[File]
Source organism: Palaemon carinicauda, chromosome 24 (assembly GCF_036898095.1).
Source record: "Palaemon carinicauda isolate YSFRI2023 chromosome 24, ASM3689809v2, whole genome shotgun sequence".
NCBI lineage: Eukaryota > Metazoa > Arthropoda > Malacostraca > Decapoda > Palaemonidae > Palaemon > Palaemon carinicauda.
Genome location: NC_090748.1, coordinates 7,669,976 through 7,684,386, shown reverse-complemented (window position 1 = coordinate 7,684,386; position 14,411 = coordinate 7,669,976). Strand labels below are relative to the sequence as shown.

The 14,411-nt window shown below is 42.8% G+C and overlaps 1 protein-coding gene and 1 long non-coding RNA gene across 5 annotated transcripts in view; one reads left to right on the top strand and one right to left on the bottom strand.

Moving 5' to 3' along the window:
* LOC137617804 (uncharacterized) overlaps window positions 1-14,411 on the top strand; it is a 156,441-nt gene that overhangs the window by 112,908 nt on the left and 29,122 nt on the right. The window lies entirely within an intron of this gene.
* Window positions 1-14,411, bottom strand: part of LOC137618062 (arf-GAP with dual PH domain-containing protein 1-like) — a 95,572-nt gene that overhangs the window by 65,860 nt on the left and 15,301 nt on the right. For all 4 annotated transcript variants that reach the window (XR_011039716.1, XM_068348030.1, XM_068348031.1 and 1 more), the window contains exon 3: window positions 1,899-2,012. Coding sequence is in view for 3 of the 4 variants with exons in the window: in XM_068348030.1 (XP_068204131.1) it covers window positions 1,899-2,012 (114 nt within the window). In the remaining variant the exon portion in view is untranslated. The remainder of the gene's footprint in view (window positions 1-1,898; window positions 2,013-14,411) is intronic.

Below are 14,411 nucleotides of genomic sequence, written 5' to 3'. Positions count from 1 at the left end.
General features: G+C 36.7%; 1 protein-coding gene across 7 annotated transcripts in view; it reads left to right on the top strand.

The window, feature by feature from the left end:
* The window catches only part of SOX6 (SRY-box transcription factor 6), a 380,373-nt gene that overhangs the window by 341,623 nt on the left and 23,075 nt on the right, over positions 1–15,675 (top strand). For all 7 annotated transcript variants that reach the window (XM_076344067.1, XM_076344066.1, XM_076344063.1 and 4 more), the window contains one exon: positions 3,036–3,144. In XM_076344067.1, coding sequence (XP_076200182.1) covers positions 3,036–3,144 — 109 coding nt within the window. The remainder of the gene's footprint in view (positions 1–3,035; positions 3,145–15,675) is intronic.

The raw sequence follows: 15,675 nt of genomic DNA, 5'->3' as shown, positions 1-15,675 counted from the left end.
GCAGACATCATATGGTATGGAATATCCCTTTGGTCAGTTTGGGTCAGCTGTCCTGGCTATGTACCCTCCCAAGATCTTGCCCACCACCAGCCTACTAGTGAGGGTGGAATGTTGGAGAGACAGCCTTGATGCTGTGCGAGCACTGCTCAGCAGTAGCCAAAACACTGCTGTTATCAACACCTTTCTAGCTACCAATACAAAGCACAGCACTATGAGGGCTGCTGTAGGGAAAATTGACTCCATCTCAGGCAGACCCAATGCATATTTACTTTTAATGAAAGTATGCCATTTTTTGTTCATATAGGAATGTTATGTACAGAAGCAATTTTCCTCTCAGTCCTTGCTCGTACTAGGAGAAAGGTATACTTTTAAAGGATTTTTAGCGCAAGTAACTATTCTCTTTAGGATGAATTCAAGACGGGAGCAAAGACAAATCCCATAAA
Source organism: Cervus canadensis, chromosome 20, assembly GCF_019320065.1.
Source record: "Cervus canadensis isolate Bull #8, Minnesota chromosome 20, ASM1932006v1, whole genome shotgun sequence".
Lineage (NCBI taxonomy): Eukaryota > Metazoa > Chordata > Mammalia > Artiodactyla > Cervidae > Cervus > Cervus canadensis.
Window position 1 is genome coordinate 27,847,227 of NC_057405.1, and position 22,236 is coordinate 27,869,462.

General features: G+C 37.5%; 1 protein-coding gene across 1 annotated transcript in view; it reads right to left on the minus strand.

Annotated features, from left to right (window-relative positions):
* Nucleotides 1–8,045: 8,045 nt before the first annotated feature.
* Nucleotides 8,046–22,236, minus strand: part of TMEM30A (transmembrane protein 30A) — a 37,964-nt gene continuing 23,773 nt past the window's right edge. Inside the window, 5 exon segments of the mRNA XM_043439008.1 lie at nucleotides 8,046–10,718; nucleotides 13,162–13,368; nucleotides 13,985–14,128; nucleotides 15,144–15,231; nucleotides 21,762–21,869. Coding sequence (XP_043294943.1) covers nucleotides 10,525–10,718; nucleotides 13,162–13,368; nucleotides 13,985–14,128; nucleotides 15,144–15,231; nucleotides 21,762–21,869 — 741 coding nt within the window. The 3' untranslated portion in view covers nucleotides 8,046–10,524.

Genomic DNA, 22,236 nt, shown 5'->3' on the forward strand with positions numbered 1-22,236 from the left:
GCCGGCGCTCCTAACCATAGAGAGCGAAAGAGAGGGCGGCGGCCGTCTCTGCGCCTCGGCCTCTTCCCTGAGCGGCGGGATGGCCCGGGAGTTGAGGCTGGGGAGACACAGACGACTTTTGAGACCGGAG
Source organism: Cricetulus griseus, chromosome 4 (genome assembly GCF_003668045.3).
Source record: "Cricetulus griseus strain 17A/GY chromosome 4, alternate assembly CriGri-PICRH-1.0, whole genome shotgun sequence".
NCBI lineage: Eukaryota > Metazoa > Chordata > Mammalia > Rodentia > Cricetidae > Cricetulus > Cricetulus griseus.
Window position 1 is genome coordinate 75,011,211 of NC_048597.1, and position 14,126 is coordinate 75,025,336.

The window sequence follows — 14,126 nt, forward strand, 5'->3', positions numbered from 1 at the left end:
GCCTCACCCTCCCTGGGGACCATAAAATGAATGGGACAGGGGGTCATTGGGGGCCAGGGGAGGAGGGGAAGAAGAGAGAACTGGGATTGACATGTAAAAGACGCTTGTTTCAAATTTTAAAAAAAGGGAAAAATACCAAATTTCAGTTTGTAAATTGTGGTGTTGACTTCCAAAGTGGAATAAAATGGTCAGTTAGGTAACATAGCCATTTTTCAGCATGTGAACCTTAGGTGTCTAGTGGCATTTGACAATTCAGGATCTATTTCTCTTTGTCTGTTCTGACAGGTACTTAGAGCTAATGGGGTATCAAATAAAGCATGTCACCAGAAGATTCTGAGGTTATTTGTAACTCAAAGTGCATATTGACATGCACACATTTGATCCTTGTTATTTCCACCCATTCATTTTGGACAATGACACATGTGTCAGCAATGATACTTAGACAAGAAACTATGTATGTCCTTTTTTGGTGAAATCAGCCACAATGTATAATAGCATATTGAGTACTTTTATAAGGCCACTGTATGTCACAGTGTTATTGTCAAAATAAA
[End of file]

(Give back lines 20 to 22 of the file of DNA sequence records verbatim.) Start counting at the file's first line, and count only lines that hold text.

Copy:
Annotated features, from left to right (window-relative positions):
* Nucleotides 1–8,045: 8,045 nt before the first annotated feature.
* Nucleotides 8,046–22,236, minus strand: part of TMEM30A (transmembrane protein 30A) — a 37,964-nt gene continuing 23,773 nt past the window's right edge. Inside the window, 5 exon segments of the mRNA XM_043439008.1 lie at nucleotides 8,046–10,718; nucleotides 13,162–13,368; nucleotides 13,985–14,128; nucleotides 15,144–15,231; nucleotides 21,762–21,869. Coding sequence (XP_043294943.1) covers nucleotides 10,525–10,718; nucleotides 13,162–13,368; nucleotides 13,985–14,128; nucleotides 15,144–15,231; nucleotides 21,762–21,869 — 741 coding nt within the window. The 3' untranslated portion in view covers nucleotides 8,046–10,524.